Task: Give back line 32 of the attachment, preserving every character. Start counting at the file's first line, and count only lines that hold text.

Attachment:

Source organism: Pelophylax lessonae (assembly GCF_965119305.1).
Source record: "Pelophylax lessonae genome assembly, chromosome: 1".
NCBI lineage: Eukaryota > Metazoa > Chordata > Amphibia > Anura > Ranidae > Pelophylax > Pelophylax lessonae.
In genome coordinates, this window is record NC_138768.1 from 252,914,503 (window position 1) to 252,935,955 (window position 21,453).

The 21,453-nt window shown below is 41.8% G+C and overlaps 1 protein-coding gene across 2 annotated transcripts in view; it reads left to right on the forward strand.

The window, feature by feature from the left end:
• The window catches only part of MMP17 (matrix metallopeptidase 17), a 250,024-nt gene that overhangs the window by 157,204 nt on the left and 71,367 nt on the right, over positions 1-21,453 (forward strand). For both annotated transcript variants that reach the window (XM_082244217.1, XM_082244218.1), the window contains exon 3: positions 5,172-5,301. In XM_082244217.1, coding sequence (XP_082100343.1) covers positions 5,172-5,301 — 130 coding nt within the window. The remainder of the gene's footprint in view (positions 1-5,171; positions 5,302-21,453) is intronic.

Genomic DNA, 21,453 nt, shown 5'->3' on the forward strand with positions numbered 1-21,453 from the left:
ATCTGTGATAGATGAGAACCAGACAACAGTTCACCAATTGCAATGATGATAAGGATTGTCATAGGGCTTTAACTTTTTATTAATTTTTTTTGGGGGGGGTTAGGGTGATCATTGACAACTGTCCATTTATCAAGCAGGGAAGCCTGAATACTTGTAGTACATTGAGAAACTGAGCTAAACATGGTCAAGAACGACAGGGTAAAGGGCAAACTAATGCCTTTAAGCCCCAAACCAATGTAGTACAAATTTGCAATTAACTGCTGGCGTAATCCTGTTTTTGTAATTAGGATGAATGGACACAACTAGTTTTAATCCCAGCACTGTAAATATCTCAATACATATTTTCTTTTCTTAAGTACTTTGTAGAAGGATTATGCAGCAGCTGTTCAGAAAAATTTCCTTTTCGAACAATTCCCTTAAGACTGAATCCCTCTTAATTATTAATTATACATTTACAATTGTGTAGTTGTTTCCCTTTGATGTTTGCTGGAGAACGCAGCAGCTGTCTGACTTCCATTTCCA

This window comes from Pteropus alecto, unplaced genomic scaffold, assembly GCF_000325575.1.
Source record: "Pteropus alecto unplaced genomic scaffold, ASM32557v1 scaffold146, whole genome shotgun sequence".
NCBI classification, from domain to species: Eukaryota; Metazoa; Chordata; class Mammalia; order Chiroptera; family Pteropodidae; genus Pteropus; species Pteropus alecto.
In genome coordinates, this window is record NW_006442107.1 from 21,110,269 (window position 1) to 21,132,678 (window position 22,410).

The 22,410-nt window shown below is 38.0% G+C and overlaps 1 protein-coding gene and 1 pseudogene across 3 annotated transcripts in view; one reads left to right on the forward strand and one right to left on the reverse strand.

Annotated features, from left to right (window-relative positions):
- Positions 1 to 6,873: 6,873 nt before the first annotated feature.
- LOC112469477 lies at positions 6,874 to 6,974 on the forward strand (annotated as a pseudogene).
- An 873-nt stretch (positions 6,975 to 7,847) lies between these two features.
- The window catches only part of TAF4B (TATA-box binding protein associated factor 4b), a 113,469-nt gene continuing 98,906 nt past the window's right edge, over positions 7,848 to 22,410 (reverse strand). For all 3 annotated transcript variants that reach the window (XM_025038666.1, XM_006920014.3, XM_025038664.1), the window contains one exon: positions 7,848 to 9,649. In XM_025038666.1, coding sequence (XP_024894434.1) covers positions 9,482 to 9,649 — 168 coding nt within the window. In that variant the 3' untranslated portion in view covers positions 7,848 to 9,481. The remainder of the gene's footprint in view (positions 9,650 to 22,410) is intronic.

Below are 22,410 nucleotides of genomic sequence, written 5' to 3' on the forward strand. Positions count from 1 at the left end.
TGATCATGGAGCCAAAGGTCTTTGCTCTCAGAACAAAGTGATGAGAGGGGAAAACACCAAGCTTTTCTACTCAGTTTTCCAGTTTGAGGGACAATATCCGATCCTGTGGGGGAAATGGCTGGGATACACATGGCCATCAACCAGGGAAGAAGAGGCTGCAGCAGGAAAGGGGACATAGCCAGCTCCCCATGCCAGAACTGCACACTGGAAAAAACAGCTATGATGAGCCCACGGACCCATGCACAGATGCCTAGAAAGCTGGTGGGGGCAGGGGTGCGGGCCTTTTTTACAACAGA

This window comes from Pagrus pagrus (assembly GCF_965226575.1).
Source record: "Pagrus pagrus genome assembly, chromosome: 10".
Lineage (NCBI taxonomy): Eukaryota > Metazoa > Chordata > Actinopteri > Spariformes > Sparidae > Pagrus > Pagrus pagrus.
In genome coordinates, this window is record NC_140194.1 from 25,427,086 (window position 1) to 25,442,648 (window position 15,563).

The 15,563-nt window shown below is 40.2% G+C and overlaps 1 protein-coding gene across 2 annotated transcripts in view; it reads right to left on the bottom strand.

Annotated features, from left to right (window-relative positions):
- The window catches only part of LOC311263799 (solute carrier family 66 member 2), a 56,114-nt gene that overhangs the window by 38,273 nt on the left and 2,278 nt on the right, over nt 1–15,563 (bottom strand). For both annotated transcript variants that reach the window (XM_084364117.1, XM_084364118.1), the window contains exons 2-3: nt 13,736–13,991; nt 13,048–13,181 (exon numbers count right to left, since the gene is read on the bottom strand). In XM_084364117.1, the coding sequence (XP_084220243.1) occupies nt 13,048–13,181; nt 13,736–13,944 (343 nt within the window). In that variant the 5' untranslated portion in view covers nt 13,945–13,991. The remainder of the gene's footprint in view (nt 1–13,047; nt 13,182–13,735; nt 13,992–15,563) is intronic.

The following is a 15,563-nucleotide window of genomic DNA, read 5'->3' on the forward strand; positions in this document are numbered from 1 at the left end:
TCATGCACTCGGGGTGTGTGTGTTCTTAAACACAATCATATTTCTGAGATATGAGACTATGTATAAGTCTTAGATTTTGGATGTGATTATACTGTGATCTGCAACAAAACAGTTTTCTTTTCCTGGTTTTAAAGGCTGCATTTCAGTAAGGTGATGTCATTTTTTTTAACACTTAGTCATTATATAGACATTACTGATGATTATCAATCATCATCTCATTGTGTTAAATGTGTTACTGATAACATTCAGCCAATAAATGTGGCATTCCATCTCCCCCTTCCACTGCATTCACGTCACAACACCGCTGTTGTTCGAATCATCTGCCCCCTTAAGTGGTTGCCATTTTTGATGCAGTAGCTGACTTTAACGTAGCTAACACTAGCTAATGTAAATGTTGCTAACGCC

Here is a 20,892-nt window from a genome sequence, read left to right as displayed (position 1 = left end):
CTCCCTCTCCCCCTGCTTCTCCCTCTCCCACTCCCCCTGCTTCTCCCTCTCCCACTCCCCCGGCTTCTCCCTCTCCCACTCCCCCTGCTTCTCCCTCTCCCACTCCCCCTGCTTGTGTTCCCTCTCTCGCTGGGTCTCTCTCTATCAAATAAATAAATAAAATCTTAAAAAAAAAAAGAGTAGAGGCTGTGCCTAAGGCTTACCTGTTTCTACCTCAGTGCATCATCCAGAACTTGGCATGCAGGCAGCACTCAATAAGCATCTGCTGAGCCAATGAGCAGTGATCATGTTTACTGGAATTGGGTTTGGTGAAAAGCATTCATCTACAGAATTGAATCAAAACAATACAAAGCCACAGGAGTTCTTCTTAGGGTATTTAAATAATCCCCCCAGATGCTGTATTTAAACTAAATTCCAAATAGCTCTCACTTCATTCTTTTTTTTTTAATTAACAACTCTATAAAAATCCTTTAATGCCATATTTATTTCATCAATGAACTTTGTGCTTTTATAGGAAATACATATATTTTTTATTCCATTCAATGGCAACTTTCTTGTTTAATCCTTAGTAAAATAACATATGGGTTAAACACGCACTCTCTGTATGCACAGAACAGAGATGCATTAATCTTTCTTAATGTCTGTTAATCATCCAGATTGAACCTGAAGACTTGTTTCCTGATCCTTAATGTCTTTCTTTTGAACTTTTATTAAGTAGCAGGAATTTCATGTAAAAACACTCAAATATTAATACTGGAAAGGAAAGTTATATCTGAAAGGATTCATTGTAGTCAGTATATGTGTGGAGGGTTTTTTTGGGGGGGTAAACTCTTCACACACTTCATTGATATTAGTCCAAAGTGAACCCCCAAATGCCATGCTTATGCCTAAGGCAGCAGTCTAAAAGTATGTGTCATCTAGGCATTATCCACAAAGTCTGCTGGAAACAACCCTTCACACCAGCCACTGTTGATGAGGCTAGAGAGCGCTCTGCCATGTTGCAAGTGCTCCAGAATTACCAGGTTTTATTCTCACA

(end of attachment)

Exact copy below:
CTCCCTCTCCCCCTGCTTCTCCCTCTCCCACTCCCCCTGCTTCTCCCTCTCCCACTCCCCCGGCTTCTCCCTCTCCCACTCCCCCTGCTTCTCCCTCTCCCACTCCCCCTGCTTGTGTTCCCTCTCTCGCTGGGTCTCTCTCTATCAAATAAATAAATAAAATCTTAAAAAAAAAAAGAGTAGAGGCTGTGCCTAAGGCTTACCTGTTTCTACCTCAGTGCATCATCCAGAACTTGGCATGCAGGCAGCACTCAATAAGCATCTGCTGAGCCAATGAGCAGTGATCATGTTTACTGGAATTGGGTTTGGTGAAAAGCATTCATCTACAGAATTGAATCAAAACAATACAAAGCCACAGGAGTTCTTCTTAGGGTATTTAAATAATCCCCCCAGATGCTGTATTTAAACTAAATTCCAAATAGCTCTCACTTCATTCTTTTTTTTTTAATTAACAACTCTATAAAAATCCTTTAATGCCATATTTATTTCATCAATGAACTTTGTGCTTTTATAGGAAATACATATATTTTTTATTCCATTCAATGGCAACTTTCTTGTTTAATCCTTAGTAAAATAACATATGGGTTAAACACGCACTCTCTGTATGCACAGAACAGAGATGCATTAATCTTTCTTAATGTCTGTTAATCATCCAGATTGAACCTGAAGACTTGTTTCCTGATCCTTAATGTCTTTCTTTTGAACTTTTATTAAGTAGCAGGAATTTCATGTAAAAACACTCAAATATTAATACTGGAAAGGAAAGTTATATCTGAAAGGATTCATTGTAGTCAGTATATGTGTGGAGGGTTTTTTTGGGGGGGTAAACTCTTCACACACTTCATTGATATTAGTCCAAAGTGAACCCCCAAATGCCATGCTTATGCCTAAGGCAGCAGTCTAAAAGTATGTGTCATCTAGGCATTATCCACAAAGTCTGCTGGAAACAACCCTTCACACCAGCCACTGTTGATGAGGCTAGAGAGCGCTCTGCCATGTTGCAAGTGCTCCAGAATTACCAGGTTTTATTCTCACA